23 January – 22 March 2020
‘C I T H R A’ is an exhibition of new work by Belfast-born and Glasgow-based artist, Lauren Gault. This is Gault’s first solo exhibition in London, showcasing installations that both revisits and further exploits the artist’s key approaches and concerns, which revolve around the use of unorthodox techniques and a wide variety of materials. The show emerges out of research undertaken by Gault during a residency at Gasworks in spring 2019. A key starting point came from a publication held in the British Library, a long forgotten science-fiction novel, The Men of Mars (1907), by Martha Craig, a relative of Gault’s. Craig was an explorer who developed a series of theories, including explanations for the origin of the universe, material travel and dual consciousness. From this book, loose conceptual overlaps feed into each other and inform subjects addressed in the exhibition.
The gallery text primarily frames this conceptual riffing around the artist’s upbringing in rural Ireland and the mythological figure of Mithras. An early rival to Christianity, this Roman religion produced iconography which centred on bullslaying, with repeated images of dogs, snakes and ravens. What connects these disparate ideas is a shared vocabulary relating to the history of agriculture, which is present throughout the show, and within this, Gault finds stories about wildness and domestication. It seems almost as if the two exhibition spaces are divided between these polar opposites. The first space addresses ideas of wildness, through sculptures of wild animals and burning Roman arches; while the second describes the rise of the industrial, through depictions of extinct species and the usage of mass-production techniques.
In the first room, there are three distinct sculptures which share a pale palette of pure and off-whites, light greys and a rare poke of brown. Collectively, the sculptures act as a stage for particular protagonists: arched and snarling eyeless dogs with sharp teeth, stretching upon their hind legs against the taut nylon; a leisurely disembodied hand resting on a platform above; and hand-sized bulls sinking into the base of a long, narrow floor-based sculpture. In the second, mostly dark and empty space, three transparent water tanks are cut into the ceiling. Light shines through the liquid within each of the tanks, casting a gentle sparkle onto the wall behind. The emptiness in the space allows the light to bounce and glow, in contrast to the synthetic quality of the water tanks. One easy-to-miss hoof-print emerges from the wall, hauntingly depicting an auroch – an extinct species of wild cattle – serving as a reminder of what progress can leave behind.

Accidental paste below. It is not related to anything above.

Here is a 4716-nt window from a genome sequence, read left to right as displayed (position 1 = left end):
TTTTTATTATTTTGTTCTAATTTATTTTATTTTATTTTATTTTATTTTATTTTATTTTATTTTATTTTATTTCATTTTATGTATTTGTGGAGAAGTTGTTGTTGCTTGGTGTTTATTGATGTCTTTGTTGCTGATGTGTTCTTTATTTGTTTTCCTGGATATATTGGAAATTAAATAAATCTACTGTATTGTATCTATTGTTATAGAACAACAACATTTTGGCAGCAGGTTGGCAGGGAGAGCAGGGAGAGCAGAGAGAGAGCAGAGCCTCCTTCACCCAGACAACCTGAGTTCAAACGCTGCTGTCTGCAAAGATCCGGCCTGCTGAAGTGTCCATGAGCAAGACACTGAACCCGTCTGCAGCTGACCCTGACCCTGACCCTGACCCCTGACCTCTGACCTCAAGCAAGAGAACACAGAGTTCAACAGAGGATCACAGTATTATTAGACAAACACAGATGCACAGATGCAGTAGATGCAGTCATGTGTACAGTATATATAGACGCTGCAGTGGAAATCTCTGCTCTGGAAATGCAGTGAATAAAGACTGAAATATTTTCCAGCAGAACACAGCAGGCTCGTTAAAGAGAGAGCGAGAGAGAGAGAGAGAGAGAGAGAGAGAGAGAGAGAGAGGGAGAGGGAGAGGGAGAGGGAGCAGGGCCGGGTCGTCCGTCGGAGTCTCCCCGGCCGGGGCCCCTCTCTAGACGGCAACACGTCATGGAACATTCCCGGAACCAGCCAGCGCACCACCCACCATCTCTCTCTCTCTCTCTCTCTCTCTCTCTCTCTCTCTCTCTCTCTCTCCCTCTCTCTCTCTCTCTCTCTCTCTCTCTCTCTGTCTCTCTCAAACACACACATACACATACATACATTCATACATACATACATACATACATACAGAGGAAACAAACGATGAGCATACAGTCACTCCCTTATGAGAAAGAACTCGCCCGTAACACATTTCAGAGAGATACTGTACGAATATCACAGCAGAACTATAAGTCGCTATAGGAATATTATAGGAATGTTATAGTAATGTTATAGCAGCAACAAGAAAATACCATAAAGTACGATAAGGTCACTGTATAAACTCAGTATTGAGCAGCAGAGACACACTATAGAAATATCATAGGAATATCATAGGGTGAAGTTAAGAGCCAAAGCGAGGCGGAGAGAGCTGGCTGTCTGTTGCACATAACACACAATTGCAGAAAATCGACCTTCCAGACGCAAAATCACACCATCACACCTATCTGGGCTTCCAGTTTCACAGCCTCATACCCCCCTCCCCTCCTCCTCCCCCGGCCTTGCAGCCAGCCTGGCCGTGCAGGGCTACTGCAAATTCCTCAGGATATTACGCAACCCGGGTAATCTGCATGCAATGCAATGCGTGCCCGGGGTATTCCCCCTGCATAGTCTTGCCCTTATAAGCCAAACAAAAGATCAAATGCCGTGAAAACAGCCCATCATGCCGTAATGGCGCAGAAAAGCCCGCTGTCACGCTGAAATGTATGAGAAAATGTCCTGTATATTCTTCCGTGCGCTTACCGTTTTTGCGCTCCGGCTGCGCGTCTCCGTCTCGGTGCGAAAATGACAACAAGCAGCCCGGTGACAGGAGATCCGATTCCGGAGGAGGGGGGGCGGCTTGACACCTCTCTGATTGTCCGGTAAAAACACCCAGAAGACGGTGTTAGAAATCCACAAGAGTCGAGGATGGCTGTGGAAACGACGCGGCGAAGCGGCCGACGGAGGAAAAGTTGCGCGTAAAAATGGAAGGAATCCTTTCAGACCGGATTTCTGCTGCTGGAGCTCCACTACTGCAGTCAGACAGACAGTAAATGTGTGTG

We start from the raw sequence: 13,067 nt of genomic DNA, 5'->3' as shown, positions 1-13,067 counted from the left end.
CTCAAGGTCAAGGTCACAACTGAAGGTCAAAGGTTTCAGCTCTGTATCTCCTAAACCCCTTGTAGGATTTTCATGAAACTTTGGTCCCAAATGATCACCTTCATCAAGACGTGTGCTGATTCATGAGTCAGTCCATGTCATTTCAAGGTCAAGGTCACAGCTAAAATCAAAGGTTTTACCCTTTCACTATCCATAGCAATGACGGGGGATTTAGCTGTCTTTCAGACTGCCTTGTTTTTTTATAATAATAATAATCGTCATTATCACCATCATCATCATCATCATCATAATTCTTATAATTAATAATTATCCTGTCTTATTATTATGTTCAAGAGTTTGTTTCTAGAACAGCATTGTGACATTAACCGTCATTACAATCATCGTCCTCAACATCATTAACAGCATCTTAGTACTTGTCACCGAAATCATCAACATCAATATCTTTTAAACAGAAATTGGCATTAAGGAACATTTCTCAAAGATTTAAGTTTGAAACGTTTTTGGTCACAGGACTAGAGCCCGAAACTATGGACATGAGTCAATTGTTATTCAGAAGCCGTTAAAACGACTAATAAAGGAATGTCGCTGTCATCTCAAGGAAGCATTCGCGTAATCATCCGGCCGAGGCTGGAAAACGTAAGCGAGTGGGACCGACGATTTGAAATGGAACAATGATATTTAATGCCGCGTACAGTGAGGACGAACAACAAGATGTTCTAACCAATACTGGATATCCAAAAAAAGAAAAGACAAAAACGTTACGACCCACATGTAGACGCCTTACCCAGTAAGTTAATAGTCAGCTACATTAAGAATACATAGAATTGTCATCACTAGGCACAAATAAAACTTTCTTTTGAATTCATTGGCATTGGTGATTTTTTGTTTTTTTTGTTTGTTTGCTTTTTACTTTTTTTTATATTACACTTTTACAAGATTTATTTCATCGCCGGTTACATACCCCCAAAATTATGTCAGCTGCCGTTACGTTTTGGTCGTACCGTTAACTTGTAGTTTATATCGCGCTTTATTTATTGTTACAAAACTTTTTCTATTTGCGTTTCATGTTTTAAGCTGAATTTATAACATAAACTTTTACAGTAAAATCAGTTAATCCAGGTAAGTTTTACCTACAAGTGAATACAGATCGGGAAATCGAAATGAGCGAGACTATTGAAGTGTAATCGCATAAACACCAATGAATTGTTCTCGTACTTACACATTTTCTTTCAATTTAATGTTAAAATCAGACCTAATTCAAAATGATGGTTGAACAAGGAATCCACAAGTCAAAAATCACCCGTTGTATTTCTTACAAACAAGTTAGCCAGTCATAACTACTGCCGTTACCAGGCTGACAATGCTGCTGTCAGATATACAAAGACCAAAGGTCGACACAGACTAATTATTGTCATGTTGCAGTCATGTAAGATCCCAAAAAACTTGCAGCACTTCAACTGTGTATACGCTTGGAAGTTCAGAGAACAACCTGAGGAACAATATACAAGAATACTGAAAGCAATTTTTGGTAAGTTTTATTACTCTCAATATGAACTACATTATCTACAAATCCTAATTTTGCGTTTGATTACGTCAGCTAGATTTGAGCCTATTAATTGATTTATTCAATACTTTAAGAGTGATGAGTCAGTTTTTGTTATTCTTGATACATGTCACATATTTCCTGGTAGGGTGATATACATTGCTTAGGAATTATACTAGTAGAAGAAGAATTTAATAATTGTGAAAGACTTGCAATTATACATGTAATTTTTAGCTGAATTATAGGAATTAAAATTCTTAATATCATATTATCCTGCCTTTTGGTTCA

Related but not exactly the same, there’s a logic between the adjacent poetic resonances of history, biography and mythology which seems to guide the construction of the works. It is less useful to think of these sculptures as singular objects; rather they seem to act as a sequence of materials, relationships and actions which hold a symbolic weight of their own. I think that’s why the charm of the works is found more so in particular sculptural flourishes, rather than the whole piece itself: in the taut nylon, stretched over solid wooden boards, which gives way to long sleek slender curves of fabric; in the off-white dust, set against the bright titanium surfaces of the sculptures and walls, which act as framing devices; and in a sagging ball of glass, frozen like a water droplet.
While there are many narratives and formal strategies to engage with in Gault’s work, it’s something beyond this which feels significant too. Her process is shaped by the rituals which she riffs upon, while history – that of agriculture, of Ireland and her own personal biography – becomes a raw material, creating rich points of departure for wider social and ecological concerns. More and more contemporary artists are revisiting unknown thinkers with alternative theories as subjects for their work, with such inquiries often focused on redeeming counter-histories and reflecting on other existential possibilities. Gault creates sculpturally-led works which hint at something almost occultic, the off-terrain spirituality of rituals centered on a tension between wildness and domestication, harnessing the otherworldly energy of nature and myths.
Chris Hayes is an Irish writer and editor based in London.
Feature Image: Lauren Gault, C I T H R A, 2020, installation view, commissioned by Gasworks; photograph by Andy Keate, courtesy of the artist.